Here are some pictures I took when Alex, Jim, Tyler, Kelly, Gee and I climbed Mt. St. Helens...  This trip was the idea of Jim and Alex, who asked me if I wanted to come along.  Thwarted on my only previous attempt in 1989 due to weather, I said sure.  For current climbing conditions, click here...

After a brief stop in Cougar to pay our climber's fees, and the parking fee, we made the parking lot at around 8:30 in the morning.  Normally the climb starts at Climber's Bivouac below Monitor Ridge.  Due to excessive snowfall, that trailhead was still under 12 feet of snow.  This forced us to start at the Marble Mount Sno-Park, adding about a mile and a half, and 1100 feet of vertical to the climb (12 miles round trip, 5600 feet of vertical).  This area is also the staging area for snowmobiles, which also use the area through an extensive network of trails.

Once we made the final approach for the summit, we realized the snowmobiles weren't restricted to just the area below 4800 feet.  The area above that elevation is called the impact zone, where climbers are required to buy permits to enter.   Some sleds were using the trail on the Worm Flows route to also make the summit.  While most sleds stayed over at the top of the trail, we did see one make the traverse around the rim cornice to the true summit.  Incredulously, we also saw a sled motor down the trail without its rider, who was running after it!  The sled ran down about 500 feet of vertical before veering off and crashing into a ravine.

Not knowing whether the sleds were supposed to be in the impact zone, I contacted the National Volcanic Monument office to comment.  When the multiple use plan was approved in the middle '80s, the sleds were not perceived to be a problem.  In my note to the NVM, I suggested the plan be revisited...  To make your views known, email the NVM here.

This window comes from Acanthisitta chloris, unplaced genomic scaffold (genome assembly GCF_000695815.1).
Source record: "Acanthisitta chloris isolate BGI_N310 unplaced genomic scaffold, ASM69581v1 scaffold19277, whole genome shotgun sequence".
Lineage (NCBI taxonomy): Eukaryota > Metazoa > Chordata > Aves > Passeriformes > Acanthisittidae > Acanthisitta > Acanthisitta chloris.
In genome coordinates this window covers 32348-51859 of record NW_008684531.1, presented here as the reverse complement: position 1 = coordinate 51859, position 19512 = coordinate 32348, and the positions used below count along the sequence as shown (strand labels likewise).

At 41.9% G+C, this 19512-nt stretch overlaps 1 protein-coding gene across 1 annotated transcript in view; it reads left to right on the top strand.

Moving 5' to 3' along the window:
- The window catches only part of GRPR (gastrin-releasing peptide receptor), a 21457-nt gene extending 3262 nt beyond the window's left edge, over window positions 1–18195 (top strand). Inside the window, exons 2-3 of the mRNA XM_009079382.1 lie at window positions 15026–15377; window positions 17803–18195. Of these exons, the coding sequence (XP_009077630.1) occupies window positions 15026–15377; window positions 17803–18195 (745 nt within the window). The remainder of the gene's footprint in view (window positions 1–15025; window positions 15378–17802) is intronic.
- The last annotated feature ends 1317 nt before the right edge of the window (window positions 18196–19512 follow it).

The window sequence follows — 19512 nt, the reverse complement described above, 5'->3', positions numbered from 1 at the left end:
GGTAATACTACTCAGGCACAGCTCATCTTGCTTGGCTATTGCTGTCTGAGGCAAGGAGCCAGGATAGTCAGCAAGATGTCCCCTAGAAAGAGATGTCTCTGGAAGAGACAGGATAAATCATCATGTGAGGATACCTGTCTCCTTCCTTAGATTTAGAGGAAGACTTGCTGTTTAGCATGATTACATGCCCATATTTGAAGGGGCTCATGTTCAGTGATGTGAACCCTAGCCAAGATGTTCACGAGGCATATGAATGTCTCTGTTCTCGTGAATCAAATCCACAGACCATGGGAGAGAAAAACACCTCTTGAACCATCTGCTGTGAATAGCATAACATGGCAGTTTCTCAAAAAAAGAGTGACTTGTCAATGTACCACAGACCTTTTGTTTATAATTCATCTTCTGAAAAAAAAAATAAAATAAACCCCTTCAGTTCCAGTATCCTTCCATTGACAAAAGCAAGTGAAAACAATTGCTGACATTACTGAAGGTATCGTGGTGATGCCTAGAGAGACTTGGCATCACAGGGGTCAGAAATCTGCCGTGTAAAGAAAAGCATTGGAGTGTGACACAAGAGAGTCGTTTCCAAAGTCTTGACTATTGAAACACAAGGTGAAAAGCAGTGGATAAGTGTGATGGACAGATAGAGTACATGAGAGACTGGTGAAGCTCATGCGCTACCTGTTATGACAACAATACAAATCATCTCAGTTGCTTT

Click this link to view a profile of the trail on a topographic map, with a 3D rendering here.  Click on the thumbnails in order to view the pictures full size.

Getting ready...Alex took this shot as we prepared to get ready at the Marble Mount Sno-Park.  We made our accent first thing on a Saturday morning, so the lot was pretty empty.  Another lot, closer to the trailhead provided a staging area for the snowmobiles.  A ranger was very active checking permits...

Getting reading at the Sno-Park parking lot...

In the woods...About 20 minutes out of the trailhead, some members of our team shed layers.  I snapped this shot of Gee and the rest of the team under the misty blanket of clouds.  Filtered sunlight provides a nice element of mood to our hike.  We managed to hit the trailhead a little after nine in the morning...

The group 20 minutes out of the parking lot, shedding a layer...

In the clouds...As we made our way into the impact zone, above 4800 feet, the clouds thickened.  Actually, this provided some nice cover from the sun, which otherwise would have been pretty warm, making the snow really soft.  At least during this part of the climb, we had good snow for steps.  I took this shot of Tyler and Kelly as they made their way up the route...

Tyler and Kelly make their way out through the clouds above the trees...